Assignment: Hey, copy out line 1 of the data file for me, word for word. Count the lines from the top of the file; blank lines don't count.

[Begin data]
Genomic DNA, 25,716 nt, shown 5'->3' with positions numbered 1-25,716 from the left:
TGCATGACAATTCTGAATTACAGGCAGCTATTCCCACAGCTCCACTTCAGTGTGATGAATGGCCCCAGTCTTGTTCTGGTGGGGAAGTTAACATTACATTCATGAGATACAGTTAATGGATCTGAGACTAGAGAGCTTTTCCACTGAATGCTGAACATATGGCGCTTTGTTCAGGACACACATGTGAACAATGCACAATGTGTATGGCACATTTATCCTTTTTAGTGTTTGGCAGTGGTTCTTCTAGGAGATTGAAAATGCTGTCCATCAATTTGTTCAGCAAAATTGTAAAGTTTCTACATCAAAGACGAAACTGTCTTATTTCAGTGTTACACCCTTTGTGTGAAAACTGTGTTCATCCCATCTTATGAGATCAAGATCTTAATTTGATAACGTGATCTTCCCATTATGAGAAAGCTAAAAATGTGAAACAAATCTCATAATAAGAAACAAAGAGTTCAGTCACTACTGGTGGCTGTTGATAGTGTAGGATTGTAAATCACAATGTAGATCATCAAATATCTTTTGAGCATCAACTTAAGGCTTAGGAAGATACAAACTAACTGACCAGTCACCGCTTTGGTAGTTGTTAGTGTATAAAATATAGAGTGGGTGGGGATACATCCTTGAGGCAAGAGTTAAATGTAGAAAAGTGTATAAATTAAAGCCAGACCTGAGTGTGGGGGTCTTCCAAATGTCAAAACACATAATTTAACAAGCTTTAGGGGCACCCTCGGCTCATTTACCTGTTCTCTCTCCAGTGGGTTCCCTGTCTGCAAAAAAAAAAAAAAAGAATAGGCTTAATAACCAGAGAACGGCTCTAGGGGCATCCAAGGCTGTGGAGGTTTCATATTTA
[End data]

Genomic DNA, 25,716 nt, shown 5'->3' with positions numbered 1-25,716 from the left: